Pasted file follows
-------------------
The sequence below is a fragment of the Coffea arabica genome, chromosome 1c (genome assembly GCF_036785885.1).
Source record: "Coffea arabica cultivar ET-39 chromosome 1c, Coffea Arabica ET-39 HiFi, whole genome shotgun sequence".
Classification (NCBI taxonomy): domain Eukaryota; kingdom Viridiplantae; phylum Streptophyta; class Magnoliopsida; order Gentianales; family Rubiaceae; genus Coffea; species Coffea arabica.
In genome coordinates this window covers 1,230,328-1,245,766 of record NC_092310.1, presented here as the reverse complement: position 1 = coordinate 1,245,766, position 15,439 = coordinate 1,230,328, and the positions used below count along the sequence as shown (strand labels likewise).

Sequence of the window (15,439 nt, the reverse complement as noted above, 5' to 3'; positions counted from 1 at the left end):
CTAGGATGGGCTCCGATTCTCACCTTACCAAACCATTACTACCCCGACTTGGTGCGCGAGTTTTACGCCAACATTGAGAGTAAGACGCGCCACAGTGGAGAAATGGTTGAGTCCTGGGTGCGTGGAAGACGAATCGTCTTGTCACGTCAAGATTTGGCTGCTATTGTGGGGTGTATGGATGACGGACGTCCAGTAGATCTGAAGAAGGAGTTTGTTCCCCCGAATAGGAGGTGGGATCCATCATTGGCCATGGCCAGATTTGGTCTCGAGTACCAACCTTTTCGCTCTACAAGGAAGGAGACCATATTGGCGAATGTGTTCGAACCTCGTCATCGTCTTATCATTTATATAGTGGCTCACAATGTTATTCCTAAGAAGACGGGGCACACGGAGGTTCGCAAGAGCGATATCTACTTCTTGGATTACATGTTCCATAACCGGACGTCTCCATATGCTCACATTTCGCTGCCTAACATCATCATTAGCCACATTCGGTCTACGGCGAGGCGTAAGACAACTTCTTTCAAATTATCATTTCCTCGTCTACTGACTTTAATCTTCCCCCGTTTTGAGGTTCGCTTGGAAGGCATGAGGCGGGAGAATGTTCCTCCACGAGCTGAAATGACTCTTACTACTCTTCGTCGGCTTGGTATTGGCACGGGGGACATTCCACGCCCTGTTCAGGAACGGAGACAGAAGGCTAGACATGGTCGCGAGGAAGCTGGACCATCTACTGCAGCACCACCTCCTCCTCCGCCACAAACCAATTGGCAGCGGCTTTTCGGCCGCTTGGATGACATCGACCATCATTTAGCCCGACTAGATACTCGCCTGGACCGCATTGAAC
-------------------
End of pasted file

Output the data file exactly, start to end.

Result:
The sequence below is a fragment of the Coffea arabica genome, chromosome 1c (genome assembly GCF_036785885.1).
Source record: "Coffea arabica cultivar ET-39 chromosome 1c, Coffea Arabica ET-39 HiFi, whole genome shotgun sequence".
Classification (NCBI taxonomy): domain Eukaryota; kingdom Viridiplantae; phylum Streptophyta; class Magnoliopsida; order Gentianales; family Rubiaceae; genus Coffea; species Coffea arabica.
In genome coordinates this window covers 1,230,328-1,245,766 of record NC_092310.1, presented here as the reverse complement: position 1 = coordinate 1,245,766, position 15,439 = coordinate 1,230,328, and the positions used below count along the sequence as shown (strand labels likewise).

Sequence of the window (15,439 nt, the reverse complement as noted above, 5' to 3'; positions counted from 1 at the left end):
CTAGGATGGGCTCCGATTCTCACCTTACCAAACCATTACTACCCCGACTTGGTGCGCGAGTTTTACGCCAACATTGAGAGTAAGACGCGCCACAGTGGAGAAATGGTTGAGTCCTGGGTGCGTGGAAGACGAATCGTCTTGTCACGTCAAGATTTGGCTGCTATTGTGGGGTGTATGGATGACGGACGTCCAGTAGATCTGAAGAAGGAGTTTGTTCCCCCGAATAGGAGGTGGGATCCATCATTGGCCATGGCCAGATTTGGTCTCGAGTACCAACCTTTTCGCTCTACAAGGAAGGAGACCATATTGGCGAATGTGTTCGAACCTCGTCATCGTCTTATCATTTATATAGTGGCTCACAATGTTATTCCTAAGAAGACGGGGCACACGGAGGTTCGCAAGAGCGATATCTACTTCTTGGATTACATGTTCCATAACCGGACGTCTCCATATGCTCACATTTCGCTGCCTAACATCATCATTAGCCACATTCGGTCTACGGCGAGGCGTAAGACAACTTCTTTCAAATTATCATTTCCTCGTCTACTGACTTTAATCTTCCCCCGTTTTGAGGTTCGCTTGGAAGGCATGAGGCGGGAGAATGTTCCTCCACGAGCTGAAATGACTCTTACTACTCTTCGTCGGCTTGGTATTGGCACGGGGGACATTCCACGCCCTGTTCAGGAACGGAGACAGAAGGCTAGACATGGTCGCGAGGAAGCTGGACCATCTACTGCAGCACCACCTCCTCCTCCGCCACAAACCAATTGGCAGCGGCTTTTCGGCCGCTTGGATGACATCGACCATCATTTAGCCCGACTAGATACTCGCCTGGACCGCATTGAAC